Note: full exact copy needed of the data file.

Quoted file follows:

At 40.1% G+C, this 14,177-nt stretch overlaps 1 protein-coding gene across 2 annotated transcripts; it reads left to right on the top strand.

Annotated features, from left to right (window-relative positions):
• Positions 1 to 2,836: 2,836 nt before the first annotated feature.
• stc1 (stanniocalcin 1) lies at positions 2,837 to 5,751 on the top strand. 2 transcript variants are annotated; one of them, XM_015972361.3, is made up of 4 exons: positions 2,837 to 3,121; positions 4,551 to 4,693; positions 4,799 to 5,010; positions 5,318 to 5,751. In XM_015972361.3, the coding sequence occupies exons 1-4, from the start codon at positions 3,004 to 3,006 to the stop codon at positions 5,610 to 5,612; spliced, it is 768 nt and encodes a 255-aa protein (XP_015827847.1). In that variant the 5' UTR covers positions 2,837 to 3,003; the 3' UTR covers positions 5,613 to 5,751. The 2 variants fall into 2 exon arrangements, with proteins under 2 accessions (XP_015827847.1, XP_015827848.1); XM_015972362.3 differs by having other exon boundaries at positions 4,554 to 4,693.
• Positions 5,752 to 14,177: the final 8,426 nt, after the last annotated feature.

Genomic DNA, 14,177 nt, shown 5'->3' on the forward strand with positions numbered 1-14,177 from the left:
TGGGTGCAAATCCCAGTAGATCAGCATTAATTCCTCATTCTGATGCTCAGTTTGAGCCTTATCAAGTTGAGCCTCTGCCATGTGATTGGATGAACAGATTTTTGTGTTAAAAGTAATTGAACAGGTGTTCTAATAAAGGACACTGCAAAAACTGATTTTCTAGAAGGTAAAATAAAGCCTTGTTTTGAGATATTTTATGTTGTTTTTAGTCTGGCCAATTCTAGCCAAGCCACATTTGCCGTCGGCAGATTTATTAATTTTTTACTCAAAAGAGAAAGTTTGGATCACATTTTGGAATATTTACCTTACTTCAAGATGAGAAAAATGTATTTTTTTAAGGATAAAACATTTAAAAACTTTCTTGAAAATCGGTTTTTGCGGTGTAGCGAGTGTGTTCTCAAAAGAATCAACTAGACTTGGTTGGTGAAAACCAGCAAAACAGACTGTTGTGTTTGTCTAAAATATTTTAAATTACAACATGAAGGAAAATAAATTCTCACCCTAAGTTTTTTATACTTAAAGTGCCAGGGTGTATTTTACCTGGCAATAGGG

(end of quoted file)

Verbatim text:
At 40.1% G+C, this 14,177-nt stretch overlaps 1 protein-coding gene across 2 annotated transcripts; it reads left to right on the top strand.

Annotated features, from left to right (window-relative positions):
• Positions 1 to 2,836: 2,836 nt before the first annotated feature.
• stc1 (stanniocalcin 1) lies at positions 2,837 to 5,751 on the top strand. 2 transcript variants are annotated; one of them, XM_015972361.3, is made up of 4 exons: positions 2,837 to 3,121; positions 4,551 to 4,693; positions 4,799 to 5,010; positions 5,318 to 5,751. In XM_015972361.3, the coding sequence occupies exons 1-4, from the start codon at positions 3,004 to 3,006 to the stop codon at positions 5,610 to 5,612; spliced, it is 768 nt and encodes a 255-aa protein (XP_015827847.1). In that variant the 5' UTR covers positions 2,837 to 3,003; the 3' UTR covers positions 5,613 to 5,751. The 2 variants fall into 2 exon arrangements, with proteins under 2 accessions (XP_015827847.1, XP_015827848.1); XM_015972362.3 differs by having other exon boundaries at positions 4,554 to 4,693.
• Positions 5,752 to 14,177: the final 8,426 nt, after the last annotated feature.

Genomic DNA, 14,177 nt, shown 5'->3' on the forward strand with positions numbered 1-14,177 from the left:
TGGGTGCAAATCCCAGTAGATCAGCATTAATTCCTCATTCTGATGCTCAGTTTGAGCCTTATCAAGTTGAGCCTCTGCCATGTGATTGGATGAACAGATTTTTGTGTTAAAAGTAATTGAACAGGTGTTCTAATAAAGGACACTGCAAAAACTGATTTTCTAGAAGGTAAAATAAAGCCTTGTTTTGAGATATTTTATGTTGTTTTTAGTCTGGCCAATTCTAGCCAAGCCACATTTGCCGTCGGCAGATTTATTAATTTTTTACTCAAAAGAGAAAGTTTGGATCACATTTTGGAATATTTACCTTACTTCAAGATGAGAAAAATGTATTTTTTTAAGGATAAAACATTTAAAAACTTTCTTGAAAATCGGTTTTTGCGGTGTAGCGAGTGTGTTCTCAAAAGAATCAACTAGACTTGGTTGGTGAAAACCAGCAAAACAGACTGTTGTGTTTGTCTAAAATATTTTAAATTACAACATGAAGGAAAATAAATTCTCACCCTAAGTTTTTTATACTTAAAGTGCCAGGGTGTATTTTACCTGGCAATAGGG